Bisys Group may not be sold so quickly after all. Indeed the sale of the servicing firm may have hit a "roadblock" according to a published report. The Daily Deal
, a subscription-only mergers and acquisitions-focused newspaper, reported on Friday that plans to sell the company in its entirety appear to have fallen through, meaning that the company may be sold off piece by piece instead if it is sold at all. Top Bisys executives have reportedly been resisting a piecemeal sale of the company. Fund firms relying on Bisys for back office services would likely see little change in the case of a sale of the entire company.
Meanwhile, if the company is sold in pieces, the split would likely fall between the firm's investment services group and insurance services group. Indeed, it is the gap between the two units that is causing potential bidders to pause at the auction, according to a published report.
Word of the sale was first reported after then-CEO Russell Fradin unexpectedly quit to join Hewitt Associates. Soon thereafter Bisys Group's top management admitted that the firm had hired investment bankers at Bear Stearns to explore strategic possibilities for the firm.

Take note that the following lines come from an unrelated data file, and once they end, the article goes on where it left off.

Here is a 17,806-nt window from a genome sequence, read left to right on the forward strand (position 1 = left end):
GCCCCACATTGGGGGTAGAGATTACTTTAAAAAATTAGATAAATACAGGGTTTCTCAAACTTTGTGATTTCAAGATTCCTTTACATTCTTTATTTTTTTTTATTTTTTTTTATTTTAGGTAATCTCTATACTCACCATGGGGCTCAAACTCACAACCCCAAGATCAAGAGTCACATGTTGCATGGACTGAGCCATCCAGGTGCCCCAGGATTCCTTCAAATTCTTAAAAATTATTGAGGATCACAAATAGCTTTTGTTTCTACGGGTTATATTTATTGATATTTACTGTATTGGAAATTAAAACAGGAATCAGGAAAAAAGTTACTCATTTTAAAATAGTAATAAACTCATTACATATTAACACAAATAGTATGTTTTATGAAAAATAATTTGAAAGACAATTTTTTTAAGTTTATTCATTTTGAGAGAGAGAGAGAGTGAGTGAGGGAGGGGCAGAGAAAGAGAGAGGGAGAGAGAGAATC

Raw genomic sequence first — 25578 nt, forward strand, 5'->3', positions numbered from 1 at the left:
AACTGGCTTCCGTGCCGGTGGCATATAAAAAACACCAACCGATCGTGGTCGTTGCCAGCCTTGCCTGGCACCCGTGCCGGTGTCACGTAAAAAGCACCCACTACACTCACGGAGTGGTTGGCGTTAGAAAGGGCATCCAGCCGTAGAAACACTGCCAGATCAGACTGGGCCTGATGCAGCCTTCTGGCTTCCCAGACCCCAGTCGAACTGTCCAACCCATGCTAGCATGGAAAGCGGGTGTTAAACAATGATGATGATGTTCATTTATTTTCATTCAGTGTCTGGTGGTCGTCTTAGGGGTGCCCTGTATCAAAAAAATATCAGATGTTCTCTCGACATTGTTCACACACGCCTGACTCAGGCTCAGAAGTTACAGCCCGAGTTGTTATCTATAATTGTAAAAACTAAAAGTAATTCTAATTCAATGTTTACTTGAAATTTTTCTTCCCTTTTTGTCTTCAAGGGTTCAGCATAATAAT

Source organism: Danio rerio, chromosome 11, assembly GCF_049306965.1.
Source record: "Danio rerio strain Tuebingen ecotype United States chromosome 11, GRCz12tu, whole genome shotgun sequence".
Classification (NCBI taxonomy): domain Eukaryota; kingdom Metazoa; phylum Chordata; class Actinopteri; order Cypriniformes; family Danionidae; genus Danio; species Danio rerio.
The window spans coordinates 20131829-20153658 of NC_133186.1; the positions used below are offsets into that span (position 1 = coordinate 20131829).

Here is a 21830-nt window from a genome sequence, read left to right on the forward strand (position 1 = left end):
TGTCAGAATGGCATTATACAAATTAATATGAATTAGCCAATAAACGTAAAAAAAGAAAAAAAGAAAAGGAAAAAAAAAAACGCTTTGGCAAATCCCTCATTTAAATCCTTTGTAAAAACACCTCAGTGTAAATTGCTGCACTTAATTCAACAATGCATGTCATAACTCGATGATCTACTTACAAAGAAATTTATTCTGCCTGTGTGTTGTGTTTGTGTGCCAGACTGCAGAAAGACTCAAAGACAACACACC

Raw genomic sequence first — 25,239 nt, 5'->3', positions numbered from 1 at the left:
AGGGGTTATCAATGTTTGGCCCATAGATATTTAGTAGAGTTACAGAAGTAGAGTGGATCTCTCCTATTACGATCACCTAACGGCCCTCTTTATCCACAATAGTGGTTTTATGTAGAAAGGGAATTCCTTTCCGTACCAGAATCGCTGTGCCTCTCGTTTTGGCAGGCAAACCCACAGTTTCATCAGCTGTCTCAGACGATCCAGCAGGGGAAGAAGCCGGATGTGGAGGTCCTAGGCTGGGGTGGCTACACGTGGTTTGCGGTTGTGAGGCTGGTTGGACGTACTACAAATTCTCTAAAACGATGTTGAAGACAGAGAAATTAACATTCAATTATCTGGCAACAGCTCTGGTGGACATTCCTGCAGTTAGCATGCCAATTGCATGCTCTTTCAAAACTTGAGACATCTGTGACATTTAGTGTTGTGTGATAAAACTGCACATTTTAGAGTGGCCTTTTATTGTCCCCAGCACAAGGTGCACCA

The Daily Deal
reported that pitch books went out to potential bidders in October with a mid-February deadline for initial bids. MergerMarket further reported that the deadline for final bids was March. Bisys Group and its deal advisors want those bids to be for the entire firm and not an ala carte auction.
While Bisys and the bankers at Bear Stearns
saw initial interest in a deal from a number of private equity firms -- a list that reportedly initially included Welsh, Carson, Anderson & Stowe
, Blackstone Group LP
and Carlyle Group
-- the complexity of the business and their broad reach caused those buyers to lose interest in the whole meal. Bisys has two separate lines of business: the investment services group which provides back-office work for mutual funds, retirement plans and hedge fundsand the insurance services group which is a wholesale distributor of life insurance, commercial property-casualty insurance and long-term care and disability products.
Indeed, Fortis SA/NV
the one party still pulled up to the table, according to the report, is only interested in acquiring the asset servicing business and wants that piece for the relationships with hedge funds.
The paper adds that despite the hurdle to completing a deal for the entire company, Bisys' management continues to press for that structure and decline deals that would lead to a break up of the firm. At one point, a financial bidder reportedly offered $12.75 a share for the company with an expectation of restructuring the business. Bisys officials turned down that offer. At the time of the offer, Bisys shares were trading at roughly $13 per share.
Stay ahead of the news ... Sign up for our email alerts now